Comment Editor Abby Spreadborough considers Robert Jenrick’s dubious involvement with a property developer in East London and the importance of affordable housing for deprived communities
Walking through London the other week as dusk fell over the city I could not help but notice how many seemingly empty luxury developments lined the Thames. In other towns and cities up and down the country the silhouettes of residents could be seen, but along the river there are few such signs of life.
These glassy high-rises fitted with gyms and pools that seemingly nobody uses are home to some of the 22,000 empty apartments purchased by ‘buy to leave’ investors. With minimal affordable housing, let alone social housing, billionaire Richard Desmond’s Westferry Printworks which made headlines this week is a likely contender for another desolate riverside development.
Westferry made headlines when recently released documents revealed that Secretary of State for Housing, Communities and Local Government Robert Jenrick was in close contact with Richard Desmond in the run up to the controversial development securing planning permission. Crucially, permission was obtained before community infrastructure levy added £40 million to the development’s bill and another £106 million saving was made after the number of affordable houses on the development was cut by Jenrick, claims Labour.
After pressure from the opposition to release text messages between himself and billionaire developer, Jenrick said what he had done was ‘unlawful by reason of apparent bias.’ Since the revelation, planning permission has been rescinded and Boris Johnson says the case is closed. But the case cannot be closed, not when the security of one of London’s most deprived communities and the integrity of just and sustainable housing decisions is at stake.
Jenrick’s seemingly dodgy dealings began when he and Desmond first encountered each other at a Conservative fundraiser dinner in late 2019. Papers show they were scheduled to meet on the following day after Desmond had shown the minister a video of the Westferry development in all its rectangular glory. But it would appear that Jenrick was aware of how this might look, texting the developer to say they should not meet as he did not want to appear to be ‘under his influence.’
Fast forward to January 2020 and the development successfully secured planning permission avoiding the pricey levy and with more apartments for wealthy buyers. Within just 12 days the Conservative party had received a donation of £12,000 from Desmond. Jenrick insists his decision was in no way swayed by this donation as he had no knowledge of it. Instead he states he was motivated by a desire to build 1500 of the million new homes pledged in the Conservative party manifesto.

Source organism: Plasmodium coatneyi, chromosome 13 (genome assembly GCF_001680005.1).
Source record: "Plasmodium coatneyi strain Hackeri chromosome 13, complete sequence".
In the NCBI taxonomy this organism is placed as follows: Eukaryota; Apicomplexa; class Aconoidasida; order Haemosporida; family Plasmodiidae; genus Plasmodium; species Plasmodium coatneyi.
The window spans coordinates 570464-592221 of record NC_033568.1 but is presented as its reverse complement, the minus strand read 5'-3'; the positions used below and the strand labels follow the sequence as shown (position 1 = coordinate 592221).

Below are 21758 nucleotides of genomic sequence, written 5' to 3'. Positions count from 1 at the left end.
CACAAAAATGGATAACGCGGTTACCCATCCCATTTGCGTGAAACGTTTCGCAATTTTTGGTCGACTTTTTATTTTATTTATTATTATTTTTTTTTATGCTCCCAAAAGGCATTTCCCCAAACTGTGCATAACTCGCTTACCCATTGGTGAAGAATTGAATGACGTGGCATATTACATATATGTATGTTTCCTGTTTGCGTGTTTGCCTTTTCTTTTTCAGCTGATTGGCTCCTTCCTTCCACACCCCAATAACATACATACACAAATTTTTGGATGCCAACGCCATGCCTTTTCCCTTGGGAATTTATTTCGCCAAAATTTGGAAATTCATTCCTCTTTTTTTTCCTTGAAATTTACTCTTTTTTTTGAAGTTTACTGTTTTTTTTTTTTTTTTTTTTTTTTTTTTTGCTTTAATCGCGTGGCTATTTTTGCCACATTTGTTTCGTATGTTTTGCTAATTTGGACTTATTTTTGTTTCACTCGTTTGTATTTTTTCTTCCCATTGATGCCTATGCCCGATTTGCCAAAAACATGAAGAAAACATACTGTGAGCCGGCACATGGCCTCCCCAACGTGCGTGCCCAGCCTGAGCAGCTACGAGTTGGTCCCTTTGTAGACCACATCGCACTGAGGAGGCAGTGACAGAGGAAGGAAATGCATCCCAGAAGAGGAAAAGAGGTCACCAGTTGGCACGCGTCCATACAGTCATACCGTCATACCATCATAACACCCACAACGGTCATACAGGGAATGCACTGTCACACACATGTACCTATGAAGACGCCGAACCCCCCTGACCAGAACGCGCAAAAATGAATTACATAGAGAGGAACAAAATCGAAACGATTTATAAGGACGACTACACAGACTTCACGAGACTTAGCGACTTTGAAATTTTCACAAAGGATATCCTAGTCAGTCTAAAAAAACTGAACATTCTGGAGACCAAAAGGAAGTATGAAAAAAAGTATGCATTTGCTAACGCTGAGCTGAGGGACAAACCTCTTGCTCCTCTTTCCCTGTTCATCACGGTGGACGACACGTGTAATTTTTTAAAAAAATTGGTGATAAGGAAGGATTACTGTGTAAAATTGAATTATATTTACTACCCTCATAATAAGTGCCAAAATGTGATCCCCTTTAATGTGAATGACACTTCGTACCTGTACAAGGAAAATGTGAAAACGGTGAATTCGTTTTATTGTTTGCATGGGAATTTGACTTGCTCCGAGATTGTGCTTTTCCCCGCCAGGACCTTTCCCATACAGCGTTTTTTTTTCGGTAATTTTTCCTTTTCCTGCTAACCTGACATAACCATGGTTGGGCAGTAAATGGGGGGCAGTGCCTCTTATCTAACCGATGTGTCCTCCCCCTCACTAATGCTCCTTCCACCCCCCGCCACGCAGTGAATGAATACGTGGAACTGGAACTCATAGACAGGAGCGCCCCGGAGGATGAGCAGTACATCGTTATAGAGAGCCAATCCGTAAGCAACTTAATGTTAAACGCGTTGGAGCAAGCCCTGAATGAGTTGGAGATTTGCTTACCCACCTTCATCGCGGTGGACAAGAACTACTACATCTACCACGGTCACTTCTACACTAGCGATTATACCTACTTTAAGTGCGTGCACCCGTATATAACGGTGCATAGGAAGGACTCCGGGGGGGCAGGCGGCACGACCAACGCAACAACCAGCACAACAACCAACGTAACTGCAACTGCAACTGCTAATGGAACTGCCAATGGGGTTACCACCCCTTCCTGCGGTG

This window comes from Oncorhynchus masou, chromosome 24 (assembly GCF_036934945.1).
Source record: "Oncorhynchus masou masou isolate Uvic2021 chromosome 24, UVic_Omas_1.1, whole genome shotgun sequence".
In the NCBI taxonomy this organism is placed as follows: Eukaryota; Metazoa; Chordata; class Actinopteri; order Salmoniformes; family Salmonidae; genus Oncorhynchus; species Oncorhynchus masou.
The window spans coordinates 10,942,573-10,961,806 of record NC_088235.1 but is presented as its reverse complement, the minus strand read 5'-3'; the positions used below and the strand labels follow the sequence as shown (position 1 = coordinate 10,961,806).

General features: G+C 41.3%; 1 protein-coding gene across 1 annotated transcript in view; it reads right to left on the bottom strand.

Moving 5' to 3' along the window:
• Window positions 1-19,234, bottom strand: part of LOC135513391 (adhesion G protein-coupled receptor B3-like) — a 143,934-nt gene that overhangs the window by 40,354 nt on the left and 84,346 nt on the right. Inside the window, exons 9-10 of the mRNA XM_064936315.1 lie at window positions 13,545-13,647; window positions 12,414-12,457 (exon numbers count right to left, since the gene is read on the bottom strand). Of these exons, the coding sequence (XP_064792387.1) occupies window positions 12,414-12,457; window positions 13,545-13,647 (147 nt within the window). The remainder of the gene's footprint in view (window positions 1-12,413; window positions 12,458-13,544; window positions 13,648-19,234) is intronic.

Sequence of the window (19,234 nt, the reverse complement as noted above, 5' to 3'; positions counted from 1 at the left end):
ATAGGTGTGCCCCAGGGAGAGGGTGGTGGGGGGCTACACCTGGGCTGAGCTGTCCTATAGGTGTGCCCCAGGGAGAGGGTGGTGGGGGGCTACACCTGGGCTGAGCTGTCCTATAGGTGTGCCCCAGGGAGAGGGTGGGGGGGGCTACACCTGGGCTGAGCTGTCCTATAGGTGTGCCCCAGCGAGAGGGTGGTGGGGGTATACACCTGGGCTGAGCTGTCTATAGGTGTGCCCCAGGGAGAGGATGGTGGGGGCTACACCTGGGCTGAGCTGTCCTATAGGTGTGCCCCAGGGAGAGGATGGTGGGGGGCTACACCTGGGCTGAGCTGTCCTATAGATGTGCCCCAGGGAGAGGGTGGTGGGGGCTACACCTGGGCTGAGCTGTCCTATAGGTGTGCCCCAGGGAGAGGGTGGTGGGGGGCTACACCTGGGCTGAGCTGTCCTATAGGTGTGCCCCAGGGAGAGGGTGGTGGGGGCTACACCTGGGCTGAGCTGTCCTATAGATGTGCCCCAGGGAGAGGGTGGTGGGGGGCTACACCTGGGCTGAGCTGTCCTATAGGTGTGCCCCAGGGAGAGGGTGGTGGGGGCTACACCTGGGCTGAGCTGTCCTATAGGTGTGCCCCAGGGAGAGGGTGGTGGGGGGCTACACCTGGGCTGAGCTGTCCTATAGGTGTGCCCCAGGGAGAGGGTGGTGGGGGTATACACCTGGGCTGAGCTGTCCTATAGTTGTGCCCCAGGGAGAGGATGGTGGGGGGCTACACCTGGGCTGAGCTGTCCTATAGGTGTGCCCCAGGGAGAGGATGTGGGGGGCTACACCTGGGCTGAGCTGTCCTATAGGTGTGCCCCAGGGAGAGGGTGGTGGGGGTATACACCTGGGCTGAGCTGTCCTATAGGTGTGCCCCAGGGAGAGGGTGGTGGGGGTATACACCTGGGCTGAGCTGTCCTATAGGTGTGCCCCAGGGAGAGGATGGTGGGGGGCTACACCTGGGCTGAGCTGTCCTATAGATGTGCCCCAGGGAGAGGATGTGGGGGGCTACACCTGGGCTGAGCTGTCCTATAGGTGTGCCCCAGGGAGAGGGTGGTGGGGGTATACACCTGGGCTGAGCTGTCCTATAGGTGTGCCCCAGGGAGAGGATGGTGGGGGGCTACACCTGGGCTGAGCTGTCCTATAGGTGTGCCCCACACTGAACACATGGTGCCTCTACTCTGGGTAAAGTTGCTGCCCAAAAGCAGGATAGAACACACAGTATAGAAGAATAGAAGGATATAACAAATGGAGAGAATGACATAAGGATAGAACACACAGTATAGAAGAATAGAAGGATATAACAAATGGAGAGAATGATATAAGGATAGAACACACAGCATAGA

Now this all seems very convenient and has led many to call the scandal a ‘cash for favours’ incident. During a time when building trust with the public is more important than ever, the Conservatives seem to be doing more than ever to harm it. Home secretary Priti Patel was the latest to back Jenrick echoing the Prime Minister as she insisted the case was closed. This scandal is only the latest in Tory failings and blunders from PPE shortages to Track and Trace failure and Dominic Cummings’ now infamous trip to Durham.
I can only echo the sentiment of the shadow communities secretary: ‘The housing secretary needs to explain these discrepancies as a matter of urgency: the public must be reassured that there is not one rule for the Conservatives and their wealthy donors and another rule for everyone else.’
At a time when affordable housing in the capital is scarce and social housing building is at an all time low, the last thing Londoners need is another extortionate, empty shiny box in the sky, let alone a housing minister who has been accused of failing to be transparent and seemingly sacrifices the wellbeing of the community to save a billionaire a bit of cash.
On its website, Westferry Printworks is described as ‘a vibrant new waterfront neighbourhood for London, just minutes from Canary Wharf… with a sense of neighbourhood at its heart.’ But in light of its developers dodging both affordable housing – which would prevent existing residents being priced out of the borough – and a levy to support vital local services, these descriptors come across as hollow property buzzwords.
In 2017 over 18,000 households in Tower Hamlets were in the housing waiting list, making in the second longest list in London. Additionally, the borough had a housing target of 5,500 affordable homes, a 1000 of which would be new council homes in a four year period. The Westferry development largely does not cater for these needs and I fear it will only add to the 22,000 empty homes in London brought as investments as opposed to homes.
For now it remains a large empty lot and we can only urge and lobby MPs and ministers to make responsible, sustainable and transparent housing developments for the good of communities not billionaires.
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